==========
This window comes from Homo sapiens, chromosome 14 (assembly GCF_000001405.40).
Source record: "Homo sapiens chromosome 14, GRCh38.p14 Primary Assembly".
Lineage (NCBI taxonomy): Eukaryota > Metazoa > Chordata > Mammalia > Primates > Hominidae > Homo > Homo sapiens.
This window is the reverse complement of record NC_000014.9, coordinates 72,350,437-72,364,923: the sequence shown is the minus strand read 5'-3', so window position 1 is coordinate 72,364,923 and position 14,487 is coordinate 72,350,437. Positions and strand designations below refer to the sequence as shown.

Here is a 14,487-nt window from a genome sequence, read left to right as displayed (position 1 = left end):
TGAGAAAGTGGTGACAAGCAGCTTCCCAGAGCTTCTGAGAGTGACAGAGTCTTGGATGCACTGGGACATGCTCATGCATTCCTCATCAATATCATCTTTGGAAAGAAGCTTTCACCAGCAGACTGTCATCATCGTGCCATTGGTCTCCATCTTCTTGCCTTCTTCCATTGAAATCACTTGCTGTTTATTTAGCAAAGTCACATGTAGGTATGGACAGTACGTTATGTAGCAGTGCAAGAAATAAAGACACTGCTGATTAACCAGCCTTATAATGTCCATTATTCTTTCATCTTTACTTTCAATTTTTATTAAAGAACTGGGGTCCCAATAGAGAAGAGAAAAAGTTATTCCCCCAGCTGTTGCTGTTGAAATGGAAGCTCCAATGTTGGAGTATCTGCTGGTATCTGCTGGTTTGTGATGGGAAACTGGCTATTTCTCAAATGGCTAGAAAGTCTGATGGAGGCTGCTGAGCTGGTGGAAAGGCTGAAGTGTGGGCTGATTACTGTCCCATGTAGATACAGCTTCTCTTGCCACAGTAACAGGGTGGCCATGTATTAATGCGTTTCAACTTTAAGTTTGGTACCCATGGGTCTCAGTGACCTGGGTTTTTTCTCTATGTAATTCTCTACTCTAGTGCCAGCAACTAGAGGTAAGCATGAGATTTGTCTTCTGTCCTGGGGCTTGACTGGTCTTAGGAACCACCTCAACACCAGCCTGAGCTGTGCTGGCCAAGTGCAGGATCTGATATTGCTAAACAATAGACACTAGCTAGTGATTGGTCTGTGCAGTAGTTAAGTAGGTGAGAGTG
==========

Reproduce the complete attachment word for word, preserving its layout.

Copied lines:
This window comes from Homo sapiens, chromosome 14 (assembly GCF_000001405.40).
Source record: "Homo sapiens chromosome 14, GRCh38.p14 Primary Assembly".
Lineage (NCBI taxonomy): Eukaryota > Metazoa > Chordata > Mammalia > Primates > Hominidae > Homo > Homo sapiens.
This window is the reverse complement of record NC_000014.9, coordinates 72,350,437-72,364,923: the sequence shown is the minus strand read 5'-3', so window position 1 is coordinate 72,364,923 and position 14,487 is coordinate 72,350,437. Positions and strand designations below refer to the sequence as shown.

Here is a 14,487-nt window from a genome sequence, read left to right as displayed (position 1 = left end):
TGAGAAAGTGGTGACAAGCAGCTTCCCAGAGCTTCTGAGAGTGACAGAGTCTTGGATGCACTGGGACATGCTCATGCATTCCTCATCAATATCATCTTTGGAAAGAAGCTTTCACCAGCAGACTGTCATCATCGTGCCATTGGTCTCCATCTTCTTGCCTTCTTCCATTGAAATCACTTGCTGTTTATTTAGCAAAGTCACATGTAGGTATGGACAGTACGTTATGTAGCAGTGCAAGAAATAAAGACACTGCTGATTAACCAGCCTTATAATGTCCATTATTCTTTCATCTTTACTTTCAATTTTTATTAAAGAACTGGGGTCCCAATAGAGAAGAGAAAAAGTTATTCCCCCAGCTGTTGCTGTTGAAATGGAAGCTCCAATGTTGGAGTATCTGCTGGTATCTGCTGGTTTGTGATGGGAAACTGGCTATTTCTCAAATGGCTAGAAAGTCTGATGGAGGCTGCTGAGCTGGTGGAAAGGCTGAAGTGTGGGCTGATTACTGTCCCATGTAGATACAGCTTCTCTTGCCACAGTAACAGGGTGGCCATGTATTAATGCGTTTCAACTTTAAGTTTGGTACCCATGGGTCTCAGTGACCTGGGTTTTTTCTCTATGTAATTCTCTACTCTAGTGCCAGCAACTAGAGGTAAGCATGAGATTTGTCTTCTGTCCTGGGGCTTGACTGGTCTTAGGAACCACCTCAACACCAGCCTGAGCTGTGCTGGCCAAGTGCAGGATCTGATATTGCTAAACAATAGACACTAGCTAGTGATTGGTCTGTGCAGTAGTTAAGTAGGTGAGAGTG